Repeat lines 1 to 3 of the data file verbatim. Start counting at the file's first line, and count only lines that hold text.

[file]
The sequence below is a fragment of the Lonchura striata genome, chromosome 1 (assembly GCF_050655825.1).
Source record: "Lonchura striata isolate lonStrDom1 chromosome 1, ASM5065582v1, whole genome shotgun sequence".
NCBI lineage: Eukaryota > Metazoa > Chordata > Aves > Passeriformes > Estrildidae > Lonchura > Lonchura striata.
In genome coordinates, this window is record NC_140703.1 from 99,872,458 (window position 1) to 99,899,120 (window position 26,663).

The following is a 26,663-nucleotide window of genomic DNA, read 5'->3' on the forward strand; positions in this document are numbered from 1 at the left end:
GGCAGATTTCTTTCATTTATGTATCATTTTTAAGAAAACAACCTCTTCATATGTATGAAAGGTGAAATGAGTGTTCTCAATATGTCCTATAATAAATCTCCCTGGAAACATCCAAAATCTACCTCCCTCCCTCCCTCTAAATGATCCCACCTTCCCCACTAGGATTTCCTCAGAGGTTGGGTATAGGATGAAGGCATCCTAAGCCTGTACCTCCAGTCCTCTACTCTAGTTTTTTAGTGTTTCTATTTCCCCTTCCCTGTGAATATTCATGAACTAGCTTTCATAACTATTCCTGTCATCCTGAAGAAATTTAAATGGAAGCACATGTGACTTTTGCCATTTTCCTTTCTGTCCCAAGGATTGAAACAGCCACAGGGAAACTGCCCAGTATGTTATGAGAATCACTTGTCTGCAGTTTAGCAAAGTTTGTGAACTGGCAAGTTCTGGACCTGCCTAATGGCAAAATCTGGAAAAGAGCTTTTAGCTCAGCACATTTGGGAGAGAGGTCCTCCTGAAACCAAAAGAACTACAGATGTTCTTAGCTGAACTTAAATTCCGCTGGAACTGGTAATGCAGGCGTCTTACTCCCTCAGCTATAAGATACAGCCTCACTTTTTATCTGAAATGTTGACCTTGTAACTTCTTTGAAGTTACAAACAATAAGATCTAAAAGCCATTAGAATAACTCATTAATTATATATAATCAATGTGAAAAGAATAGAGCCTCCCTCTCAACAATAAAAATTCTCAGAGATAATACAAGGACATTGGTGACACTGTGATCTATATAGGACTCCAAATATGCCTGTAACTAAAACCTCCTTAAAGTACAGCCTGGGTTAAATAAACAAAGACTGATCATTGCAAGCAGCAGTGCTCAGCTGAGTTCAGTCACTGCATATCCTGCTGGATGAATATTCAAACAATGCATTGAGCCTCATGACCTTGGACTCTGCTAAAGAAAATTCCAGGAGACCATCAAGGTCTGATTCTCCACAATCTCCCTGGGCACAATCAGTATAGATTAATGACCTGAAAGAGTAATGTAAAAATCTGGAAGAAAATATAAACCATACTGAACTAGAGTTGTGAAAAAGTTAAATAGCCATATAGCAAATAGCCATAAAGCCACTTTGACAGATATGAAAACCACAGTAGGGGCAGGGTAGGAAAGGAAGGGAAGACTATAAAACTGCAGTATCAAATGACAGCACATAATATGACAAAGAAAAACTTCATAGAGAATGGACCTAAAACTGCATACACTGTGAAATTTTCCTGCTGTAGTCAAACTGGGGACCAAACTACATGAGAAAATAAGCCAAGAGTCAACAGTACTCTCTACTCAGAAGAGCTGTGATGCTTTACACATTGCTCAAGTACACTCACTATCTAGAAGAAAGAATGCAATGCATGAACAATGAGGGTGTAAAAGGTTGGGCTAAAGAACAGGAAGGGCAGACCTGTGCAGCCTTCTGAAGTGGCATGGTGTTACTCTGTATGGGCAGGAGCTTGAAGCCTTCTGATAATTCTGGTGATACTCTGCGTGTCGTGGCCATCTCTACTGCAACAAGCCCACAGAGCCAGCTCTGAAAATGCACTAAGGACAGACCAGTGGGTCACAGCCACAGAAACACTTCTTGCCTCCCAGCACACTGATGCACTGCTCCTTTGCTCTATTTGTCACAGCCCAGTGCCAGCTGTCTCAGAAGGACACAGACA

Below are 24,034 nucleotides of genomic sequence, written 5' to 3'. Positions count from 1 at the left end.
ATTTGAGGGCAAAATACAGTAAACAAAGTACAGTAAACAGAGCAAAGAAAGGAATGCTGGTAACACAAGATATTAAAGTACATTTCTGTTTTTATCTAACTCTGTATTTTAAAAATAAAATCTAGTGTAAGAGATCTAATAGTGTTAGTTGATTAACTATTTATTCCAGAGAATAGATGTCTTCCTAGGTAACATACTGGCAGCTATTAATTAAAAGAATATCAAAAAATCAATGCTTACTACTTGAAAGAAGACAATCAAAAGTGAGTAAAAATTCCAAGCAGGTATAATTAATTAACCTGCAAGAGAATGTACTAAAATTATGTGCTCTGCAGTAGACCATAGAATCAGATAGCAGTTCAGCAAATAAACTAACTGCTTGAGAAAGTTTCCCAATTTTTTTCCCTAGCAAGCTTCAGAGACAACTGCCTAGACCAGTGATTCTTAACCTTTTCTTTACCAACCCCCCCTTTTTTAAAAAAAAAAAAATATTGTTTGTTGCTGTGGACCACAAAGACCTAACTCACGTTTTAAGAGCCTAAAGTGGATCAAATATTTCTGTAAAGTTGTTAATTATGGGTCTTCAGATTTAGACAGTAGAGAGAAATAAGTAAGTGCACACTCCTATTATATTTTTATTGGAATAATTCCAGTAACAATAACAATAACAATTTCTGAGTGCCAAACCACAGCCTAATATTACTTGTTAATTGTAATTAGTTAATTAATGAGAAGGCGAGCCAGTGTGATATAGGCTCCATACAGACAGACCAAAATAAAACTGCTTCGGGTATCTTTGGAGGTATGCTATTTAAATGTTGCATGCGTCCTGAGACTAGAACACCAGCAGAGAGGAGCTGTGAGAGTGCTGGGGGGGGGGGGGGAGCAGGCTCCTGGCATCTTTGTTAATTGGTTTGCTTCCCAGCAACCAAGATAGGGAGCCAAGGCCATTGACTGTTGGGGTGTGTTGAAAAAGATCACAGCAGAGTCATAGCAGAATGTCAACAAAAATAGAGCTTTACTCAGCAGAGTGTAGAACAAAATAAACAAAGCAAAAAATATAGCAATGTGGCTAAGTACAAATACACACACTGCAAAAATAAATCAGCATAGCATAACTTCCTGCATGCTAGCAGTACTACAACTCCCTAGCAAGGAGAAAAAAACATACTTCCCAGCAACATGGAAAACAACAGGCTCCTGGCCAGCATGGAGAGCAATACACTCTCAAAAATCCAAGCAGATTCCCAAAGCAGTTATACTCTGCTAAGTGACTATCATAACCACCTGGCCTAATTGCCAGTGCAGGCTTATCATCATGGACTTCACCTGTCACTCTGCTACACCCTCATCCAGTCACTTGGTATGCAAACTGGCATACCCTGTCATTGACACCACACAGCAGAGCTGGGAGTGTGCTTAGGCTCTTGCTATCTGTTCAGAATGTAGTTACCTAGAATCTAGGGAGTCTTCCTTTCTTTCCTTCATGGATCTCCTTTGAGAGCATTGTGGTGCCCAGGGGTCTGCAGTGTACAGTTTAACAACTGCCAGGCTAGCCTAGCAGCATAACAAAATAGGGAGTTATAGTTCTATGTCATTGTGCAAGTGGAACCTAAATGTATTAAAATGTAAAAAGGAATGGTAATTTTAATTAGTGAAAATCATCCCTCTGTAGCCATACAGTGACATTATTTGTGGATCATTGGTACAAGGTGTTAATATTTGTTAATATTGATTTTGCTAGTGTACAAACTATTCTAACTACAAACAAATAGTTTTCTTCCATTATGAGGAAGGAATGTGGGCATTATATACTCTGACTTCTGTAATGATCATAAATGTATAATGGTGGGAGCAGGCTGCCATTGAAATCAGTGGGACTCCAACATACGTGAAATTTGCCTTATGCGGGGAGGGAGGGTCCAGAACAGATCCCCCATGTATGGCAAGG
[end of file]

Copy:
The sequence below is a fragment of the Lonchura striata genome, chromosome 1 (assembly GCF_050655825.1).
Source record: "Lonchura striata isolate lonStrDom1 chromosome 1, ASM5065582v1, whole genome shotgun sequence".
NCBI lineage: Eukaryota > Metazoa > Chordata > Aves > Passeriformes > Estrildidae > Lonchura > Lonchura striata.